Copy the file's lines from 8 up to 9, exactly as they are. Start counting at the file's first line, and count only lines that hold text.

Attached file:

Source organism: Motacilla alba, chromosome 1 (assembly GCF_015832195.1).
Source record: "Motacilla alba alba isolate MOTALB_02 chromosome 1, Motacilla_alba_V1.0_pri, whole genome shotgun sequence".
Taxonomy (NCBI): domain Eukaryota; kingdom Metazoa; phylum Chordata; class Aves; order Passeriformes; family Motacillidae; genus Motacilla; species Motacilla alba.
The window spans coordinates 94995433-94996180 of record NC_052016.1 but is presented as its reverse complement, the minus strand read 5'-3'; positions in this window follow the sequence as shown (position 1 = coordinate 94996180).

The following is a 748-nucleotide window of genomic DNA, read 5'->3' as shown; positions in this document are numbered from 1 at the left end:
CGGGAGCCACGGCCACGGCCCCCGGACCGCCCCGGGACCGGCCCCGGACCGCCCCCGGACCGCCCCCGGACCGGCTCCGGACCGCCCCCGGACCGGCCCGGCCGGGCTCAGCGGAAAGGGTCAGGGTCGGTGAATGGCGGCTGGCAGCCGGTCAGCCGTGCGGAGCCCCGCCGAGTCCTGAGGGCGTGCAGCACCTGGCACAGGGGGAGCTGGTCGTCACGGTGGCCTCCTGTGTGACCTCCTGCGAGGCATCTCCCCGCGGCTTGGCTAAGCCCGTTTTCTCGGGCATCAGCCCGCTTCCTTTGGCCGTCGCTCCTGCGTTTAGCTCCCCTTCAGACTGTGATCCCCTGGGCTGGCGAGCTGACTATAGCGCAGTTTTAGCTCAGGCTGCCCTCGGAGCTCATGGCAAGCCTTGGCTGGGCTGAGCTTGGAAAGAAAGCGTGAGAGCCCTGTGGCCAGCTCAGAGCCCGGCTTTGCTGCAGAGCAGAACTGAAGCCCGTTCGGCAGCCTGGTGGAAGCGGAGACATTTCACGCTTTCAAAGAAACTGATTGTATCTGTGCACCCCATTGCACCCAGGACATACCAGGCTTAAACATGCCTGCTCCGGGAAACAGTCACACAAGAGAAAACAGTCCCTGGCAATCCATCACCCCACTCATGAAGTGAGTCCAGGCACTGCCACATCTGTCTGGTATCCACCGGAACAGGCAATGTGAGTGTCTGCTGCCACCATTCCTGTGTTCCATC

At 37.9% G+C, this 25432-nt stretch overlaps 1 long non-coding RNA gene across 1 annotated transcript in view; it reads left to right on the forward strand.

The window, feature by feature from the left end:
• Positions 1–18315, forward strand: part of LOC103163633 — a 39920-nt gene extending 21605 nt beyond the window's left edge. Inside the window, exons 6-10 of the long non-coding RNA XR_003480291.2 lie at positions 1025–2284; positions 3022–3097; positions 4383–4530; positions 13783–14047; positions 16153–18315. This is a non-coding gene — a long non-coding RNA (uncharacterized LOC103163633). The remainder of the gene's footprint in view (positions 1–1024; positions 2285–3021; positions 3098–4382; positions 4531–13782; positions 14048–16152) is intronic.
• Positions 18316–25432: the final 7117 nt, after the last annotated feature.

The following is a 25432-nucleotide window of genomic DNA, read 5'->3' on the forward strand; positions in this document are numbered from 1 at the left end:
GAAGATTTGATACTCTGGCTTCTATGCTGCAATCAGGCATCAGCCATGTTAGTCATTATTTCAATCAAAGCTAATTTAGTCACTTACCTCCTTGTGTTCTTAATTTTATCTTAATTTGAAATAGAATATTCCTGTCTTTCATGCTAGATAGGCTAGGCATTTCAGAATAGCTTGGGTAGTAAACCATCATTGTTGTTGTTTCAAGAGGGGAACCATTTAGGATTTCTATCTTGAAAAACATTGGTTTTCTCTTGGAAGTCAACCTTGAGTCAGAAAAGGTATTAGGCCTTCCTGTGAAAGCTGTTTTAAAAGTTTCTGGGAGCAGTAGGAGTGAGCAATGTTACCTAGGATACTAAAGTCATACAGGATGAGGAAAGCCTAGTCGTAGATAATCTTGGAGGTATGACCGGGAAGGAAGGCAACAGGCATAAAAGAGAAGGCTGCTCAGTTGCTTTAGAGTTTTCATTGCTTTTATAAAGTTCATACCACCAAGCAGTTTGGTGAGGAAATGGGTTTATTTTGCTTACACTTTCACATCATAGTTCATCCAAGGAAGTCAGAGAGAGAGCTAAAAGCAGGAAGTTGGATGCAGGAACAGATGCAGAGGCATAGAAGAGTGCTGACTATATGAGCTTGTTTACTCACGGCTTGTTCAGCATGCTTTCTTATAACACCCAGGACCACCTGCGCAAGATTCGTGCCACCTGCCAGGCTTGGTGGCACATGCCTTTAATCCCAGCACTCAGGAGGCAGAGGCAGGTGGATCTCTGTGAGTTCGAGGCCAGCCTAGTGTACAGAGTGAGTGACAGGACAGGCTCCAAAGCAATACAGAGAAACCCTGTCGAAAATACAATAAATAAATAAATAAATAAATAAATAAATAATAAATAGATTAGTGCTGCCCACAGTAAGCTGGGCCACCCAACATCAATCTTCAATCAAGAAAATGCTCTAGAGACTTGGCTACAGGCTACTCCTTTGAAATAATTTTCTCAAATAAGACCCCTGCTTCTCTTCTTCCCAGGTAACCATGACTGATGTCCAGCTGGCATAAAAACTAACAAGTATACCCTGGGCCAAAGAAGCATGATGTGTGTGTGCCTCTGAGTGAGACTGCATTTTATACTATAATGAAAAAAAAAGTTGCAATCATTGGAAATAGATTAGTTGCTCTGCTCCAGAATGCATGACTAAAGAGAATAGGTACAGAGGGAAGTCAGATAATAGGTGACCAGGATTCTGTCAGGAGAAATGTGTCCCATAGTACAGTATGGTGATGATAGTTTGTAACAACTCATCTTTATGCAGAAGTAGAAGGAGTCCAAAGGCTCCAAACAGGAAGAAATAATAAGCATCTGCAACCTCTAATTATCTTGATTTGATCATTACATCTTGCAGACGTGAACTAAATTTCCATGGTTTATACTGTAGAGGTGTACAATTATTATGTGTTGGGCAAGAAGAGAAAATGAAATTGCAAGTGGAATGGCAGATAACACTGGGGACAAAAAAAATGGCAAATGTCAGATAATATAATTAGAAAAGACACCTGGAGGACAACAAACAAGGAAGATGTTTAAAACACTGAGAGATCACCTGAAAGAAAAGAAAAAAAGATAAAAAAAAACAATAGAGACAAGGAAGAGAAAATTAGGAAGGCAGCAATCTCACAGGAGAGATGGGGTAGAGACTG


The window, feature by feature from the left end:
• Positions 1–18315, forward strand: part of LOC103163633 — a 39920-nt gene extending 21605 nt beyond the window's left edge. Inside the window, exons 6-10 of the long non-coding RNA XR_003480291.2 lie at positions 1025–2284; positions 3022–3097; positions 4383–4530; positions 13783–14047; positions 16153–18315. This is a non-coding gene — a long non-coding RNA (uncharacterized LOC103163633). The remainder of the gene's footprint in view (positions 1–1024; positions 2285–3021; positions 3098–4382; positions 4531–13782; positions 14048–16152) is intronic.